There are other parallels of interest: the Tropic of Cancer (with latitude 23.5ºN), the Tropic of Capricorn (with latitude 23.5ºS), the Arctic Circle (with latitude 66.5ºN) and the Antarctic Circle (with latitude 66.5ºS). The Arctic and Antarctic Circles have an interesting property. During the summer solstice, the Sun raylights fall perpendicularly at the Tropic of Cancer. Therefore, places with latitude between 66.5ºS and 90ºS (region limited by the Antarctic Circle) have 24 hours of darkness. On the other hand, places with latitude between 66.5ºN and 90ºN (region limited by the Arctic Circle) have 24 hours of daylight. This situation inverts when winter solstice occurs.

The latitude of a point can be also defined as being the difference between the angle made by the sunlights at the point in question and the angle made by the sun of the same day at the equator.

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The longitude of any point on the Earth's surface is the measure of the angle (in degrees) between the planes that contain the point, the Earth's axis and the Greenwich Meridian (adopted as reference).

The meridians are half circles with ends at the poles and they are perpendicular to the parallels. The Greenwich meridian divides the Earth in two parts, East and West, and it receives this name because it passes throught the Greenwich Observatory (a town near London). The longitude changes from 0º to 180º East (when the point in question is in the east side of the Greenwich meridian) and West (when the point in question is in the west side of Greenwich meridian).

Before Greenwich, other meridians were taken as reference: Mecca, Jerusalem, Rome, Paris and Copenhagen. When, in 1767, the Royal Observatory in England published the most comprehensive tables of lunar positions available, sailors over the world found themselves calculating their longitude easier setting their chronometers from Greenwich. This practice become official in 1884 when the International Meridian Conference established the prime meridian at Greenwich.

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Time Zones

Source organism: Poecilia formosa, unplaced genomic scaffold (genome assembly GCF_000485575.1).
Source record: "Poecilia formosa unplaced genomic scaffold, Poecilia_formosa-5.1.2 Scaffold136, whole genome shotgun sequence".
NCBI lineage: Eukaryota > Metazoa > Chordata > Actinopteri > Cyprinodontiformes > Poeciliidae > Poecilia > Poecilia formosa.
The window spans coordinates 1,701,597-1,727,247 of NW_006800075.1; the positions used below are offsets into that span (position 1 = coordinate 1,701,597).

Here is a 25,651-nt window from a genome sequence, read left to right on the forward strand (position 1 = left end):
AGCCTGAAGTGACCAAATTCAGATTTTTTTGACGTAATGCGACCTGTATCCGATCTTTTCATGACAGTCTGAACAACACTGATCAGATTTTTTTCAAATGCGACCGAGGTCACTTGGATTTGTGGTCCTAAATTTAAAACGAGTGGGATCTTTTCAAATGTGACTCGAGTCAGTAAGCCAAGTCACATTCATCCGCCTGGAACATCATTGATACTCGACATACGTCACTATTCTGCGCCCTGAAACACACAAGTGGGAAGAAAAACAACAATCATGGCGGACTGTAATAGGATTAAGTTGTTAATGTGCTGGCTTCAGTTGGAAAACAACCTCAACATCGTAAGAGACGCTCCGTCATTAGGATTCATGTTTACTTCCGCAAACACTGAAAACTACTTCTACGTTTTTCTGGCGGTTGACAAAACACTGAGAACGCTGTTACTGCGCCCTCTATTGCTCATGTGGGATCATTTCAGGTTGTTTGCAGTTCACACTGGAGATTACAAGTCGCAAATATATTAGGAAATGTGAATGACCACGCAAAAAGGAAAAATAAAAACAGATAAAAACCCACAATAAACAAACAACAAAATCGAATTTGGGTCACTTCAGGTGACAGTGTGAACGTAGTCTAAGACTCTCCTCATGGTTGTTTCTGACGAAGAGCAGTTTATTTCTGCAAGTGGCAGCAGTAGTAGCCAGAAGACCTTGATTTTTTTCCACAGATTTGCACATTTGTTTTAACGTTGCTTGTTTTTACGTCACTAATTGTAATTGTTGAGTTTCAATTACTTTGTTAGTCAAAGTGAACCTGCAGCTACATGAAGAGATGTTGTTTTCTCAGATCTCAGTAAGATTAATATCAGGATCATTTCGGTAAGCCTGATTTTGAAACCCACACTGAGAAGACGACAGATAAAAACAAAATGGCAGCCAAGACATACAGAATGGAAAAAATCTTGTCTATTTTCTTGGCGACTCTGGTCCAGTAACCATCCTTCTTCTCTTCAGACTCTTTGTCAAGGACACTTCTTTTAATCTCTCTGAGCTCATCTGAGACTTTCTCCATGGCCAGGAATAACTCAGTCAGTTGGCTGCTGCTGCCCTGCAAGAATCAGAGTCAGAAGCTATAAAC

It's natural to divide the Earth's globe (360 degrees) in 24 parts (each one with 15 degrees) corresponding to the 24 hours of a day. Nevertheless, the measure of time is made dividing the Earth in 25 sectors called time zones.

The time zone number 0 (zero) has 15 degrees of longitude, having Greenwich as its central meridian. The next 22 times zones have 15 degrees of longitude too and they are located around the time zone number 0, 11 in the left and 11 in the west. These 23 time zones sum up 345 degrees of longitude. The remaining 15 degrees are divided in the last two time zones, each one with 7.5 degrees. They are separated by the meridian with 180º of longitude.

The brazilian territory has 4 time zones and, since it is totally on the west hemisphere, all of them have negative time zones when compared to Greenwich.

Geographical and Spherical Coordinates

Using simple trigonometry, it is easy to deduce that a point with latitude φ and longitude θ on a sphere with radius r has coordinates:

(x, y, z) = (r cos(θ) cos(φ), r sin(θ) cos(φ), r sin(φ)).

It is important to notice the similarities between geographical and spherical coordinates (studied in the calculus courses). While geographical coordinates use φ to indicate angles with respect to the plane of the equator, in spherical coordinates, φ indicates the angle between the point on the globe surface and its axis. Thus, the cartesian coordinates of a point with spherical coordinates (θ, φ, ρ) are:

(x, y, z) = (ρ cos(θ) sin(φ), ρ sin(θ) sin(φ), ρ cos(φ)).